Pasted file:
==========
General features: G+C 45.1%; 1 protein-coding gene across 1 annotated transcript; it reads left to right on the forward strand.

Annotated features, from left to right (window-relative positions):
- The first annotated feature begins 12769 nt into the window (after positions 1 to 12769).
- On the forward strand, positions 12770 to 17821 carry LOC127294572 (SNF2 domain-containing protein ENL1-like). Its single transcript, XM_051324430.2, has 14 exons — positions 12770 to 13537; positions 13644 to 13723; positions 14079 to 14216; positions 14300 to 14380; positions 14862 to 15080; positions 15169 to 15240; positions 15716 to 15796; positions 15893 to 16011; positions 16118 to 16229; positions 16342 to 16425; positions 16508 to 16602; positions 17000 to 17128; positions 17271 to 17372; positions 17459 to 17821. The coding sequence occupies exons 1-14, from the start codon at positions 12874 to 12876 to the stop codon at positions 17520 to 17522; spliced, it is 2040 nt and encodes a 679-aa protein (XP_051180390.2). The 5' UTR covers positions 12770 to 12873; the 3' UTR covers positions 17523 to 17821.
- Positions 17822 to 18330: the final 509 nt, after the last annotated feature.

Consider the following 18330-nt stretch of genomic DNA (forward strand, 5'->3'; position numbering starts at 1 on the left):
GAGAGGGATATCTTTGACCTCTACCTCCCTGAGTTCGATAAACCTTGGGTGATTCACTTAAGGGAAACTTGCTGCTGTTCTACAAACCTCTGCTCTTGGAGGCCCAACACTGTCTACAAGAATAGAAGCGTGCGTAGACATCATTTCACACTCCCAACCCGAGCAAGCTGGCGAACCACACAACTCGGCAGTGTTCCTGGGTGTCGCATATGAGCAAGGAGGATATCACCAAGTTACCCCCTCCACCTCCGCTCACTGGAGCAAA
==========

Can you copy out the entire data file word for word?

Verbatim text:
General features: G+C 45.1%; 1 protein-coding gene across 1 annotated transcript; it reads left to right on the forward strand.

Annotated features, from left to right (window-relative positions):
- The first annotated feature begins 12769 nt into the window (after positions 1 to 12769).
- On the forward strand, positions 12770 to 17821 carry LOC127294572 (SNF2 domain-containing protein ENL1-like). Its single transcript, XM_051324430.2, has 14 exons — positions 12770 to 13537; positions 13644 to 13723; positions 14079 to 14216; positions 14300 to 14380; positions 14862 to 15080; positions 15169 to 15240; positions 15716 to 15796; positions 15893 to 16011; positions 16118 to 16229; positions 16342 to 16425; positions 16508 to 16602; positions 17000 to 17128; positions 17271 to 17372; positions 17459 to 17821. The coding sequence occupies exons 1-14, from the start codon at positions 12874 to 12876 to the stop codon at positions 17520 to 17522; spliced, it is 2040 nt and encodes a 679-aa protein (XP_051180390.2). The 5' UTR covers positions 12770 to 12873; the 3' UTR covers positions 17523 to 17821.
- Positions 17822 to 18330: the final 509 nt, after the last annotated feature.

Consider the following 18330-nt stretch of genomic DNA (forward strand, 5'->3'; position numbering starts at 1 on the left):
GAGAGGGATATCTTTGACCTCTACCTCCCTGAGTTCGATAAACCTTGGGTGATTCACTTAAGGGAAACTTGCTGCTGTTCTACAAACCTCTGCTCTTGGAGGCCCAACACTGTCTACAAGAATAGAAGCGTGCGTAGACATCATTTCACACTCCCAACCCGAGCAAGCTGGCGAACCACACAACTCGGCAGTGTTCCTGGGTGTCGCATATGAGCAAGGAGGATATCACCAAGTTACCCCCTCCACCTCCGCTCACTGGAGCAAA